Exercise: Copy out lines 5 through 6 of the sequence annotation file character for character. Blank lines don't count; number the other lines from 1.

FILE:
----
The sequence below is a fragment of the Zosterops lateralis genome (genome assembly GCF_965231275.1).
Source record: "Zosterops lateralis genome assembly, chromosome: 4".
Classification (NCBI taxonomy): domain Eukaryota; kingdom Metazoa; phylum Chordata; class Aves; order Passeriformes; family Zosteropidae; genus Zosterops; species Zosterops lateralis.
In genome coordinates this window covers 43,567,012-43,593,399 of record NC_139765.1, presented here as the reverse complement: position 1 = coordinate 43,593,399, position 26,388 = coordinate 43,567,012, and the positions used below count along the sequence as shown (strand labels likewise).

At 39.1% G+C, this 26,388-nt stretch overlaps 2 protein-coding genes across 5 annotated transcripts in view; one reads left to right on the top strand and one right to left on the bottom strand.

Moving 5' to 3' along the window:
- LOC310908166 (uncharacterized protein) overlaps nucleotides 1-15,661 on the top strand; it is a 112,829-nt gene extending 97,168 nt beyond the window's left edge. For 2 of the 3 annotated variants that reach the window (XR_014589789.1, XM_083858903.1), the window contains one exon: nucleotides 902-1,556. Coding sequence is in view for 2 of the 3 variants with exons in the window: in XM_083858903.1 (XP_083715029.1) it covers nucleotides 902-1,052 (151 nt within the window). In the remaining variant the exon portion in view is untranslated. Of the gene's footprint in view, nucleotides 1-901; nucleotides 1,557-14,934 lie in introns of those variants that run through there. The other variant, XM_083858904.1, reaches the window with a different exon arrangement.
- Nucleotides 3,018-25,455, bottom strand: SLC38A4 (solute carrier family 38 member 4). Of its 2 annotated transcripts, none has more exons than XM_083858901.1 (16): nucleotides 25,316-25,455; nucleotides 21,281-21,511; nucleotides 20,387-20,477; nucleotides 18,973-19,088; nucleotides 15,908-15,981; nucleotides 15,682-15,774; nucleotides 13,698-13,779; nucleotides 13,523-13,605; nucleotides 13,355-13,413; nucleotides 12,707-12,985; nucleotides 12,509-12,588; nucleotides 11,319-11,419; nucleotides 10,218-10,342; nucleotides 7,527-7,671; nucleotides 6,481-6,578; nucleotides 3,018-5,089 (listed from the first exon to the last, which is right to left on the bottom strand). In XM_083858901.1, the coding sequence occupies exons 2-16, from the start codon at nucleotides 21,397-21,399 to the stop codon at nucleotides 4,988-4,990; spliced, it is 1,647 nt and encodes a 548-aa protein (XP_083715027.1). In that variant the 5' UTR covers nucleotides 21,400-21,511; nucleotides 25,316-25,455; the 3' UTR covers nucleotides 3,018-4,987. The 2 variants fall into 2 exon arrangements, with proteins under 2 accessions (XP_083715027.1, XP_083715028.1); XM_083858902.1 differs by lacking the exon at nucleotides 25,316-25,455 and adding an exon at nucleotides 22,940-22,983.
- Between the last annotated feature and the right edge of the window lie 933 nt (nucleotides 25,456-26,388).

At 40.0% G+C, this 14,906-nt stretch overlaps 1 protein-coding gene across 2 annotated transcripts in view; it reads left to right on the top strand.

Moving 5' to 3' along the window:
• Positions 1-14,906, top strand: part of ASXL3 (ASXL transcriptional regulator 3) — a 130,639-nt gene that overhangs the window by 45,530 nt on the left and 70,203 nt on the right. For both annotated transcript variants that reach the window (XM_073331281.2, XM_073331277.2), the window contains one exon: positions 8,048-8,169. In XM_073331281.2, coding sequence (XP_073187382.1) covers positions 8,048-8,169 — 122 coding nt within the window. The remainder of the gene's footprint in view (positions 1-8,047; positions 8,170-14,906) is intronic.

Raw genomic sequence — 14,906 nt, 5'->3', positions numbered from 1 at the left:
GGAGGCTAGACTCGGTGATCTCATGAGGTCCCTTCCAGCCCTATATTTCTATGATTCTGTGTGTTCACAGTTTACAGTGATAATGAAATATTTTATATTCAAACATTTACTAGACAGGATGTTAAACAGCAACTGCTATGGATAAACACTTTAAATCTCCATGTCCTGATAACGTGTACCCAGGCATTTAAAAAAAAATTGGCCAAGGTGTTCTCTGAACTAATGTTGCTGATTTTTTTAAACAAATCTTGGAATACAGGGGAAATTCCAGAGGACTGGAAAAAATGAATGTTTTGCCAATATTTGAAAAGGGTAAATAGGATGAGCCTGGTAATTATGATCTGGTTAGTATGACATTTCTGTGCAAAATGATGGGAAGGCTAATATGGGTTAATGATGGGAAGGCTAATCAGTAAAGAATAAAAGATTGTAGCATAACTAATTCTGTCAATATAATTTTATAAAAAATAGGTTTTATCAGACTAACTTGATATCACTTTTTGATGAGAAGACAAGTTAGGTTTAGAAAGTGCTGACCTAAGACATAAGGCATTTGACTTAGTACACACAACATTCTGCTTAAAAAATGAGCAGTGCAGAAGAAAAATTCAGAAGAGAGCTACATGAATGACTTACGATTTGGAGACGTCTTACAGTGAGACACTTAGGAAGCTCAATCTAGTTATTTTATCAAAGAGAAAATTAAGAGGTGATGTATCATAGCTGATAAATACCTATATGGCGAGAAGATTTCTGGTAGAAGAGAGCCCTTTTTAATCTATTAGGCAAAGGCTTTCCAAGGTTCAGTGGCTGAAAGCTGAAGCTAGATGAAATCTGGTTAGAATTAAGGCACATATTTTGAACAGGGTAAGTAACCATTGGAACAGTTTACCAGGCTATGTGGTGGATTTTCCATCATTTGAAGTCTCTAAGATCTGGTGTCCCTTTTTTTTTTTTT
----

At 39.1% G+C, this 26,388-nt stretch overlaps 2 protein-coding genes across 5 annotated transcripts in view; one reads left to right on the top strand and one right to left on the bottom strand.

Moving 5' to 3' along the window: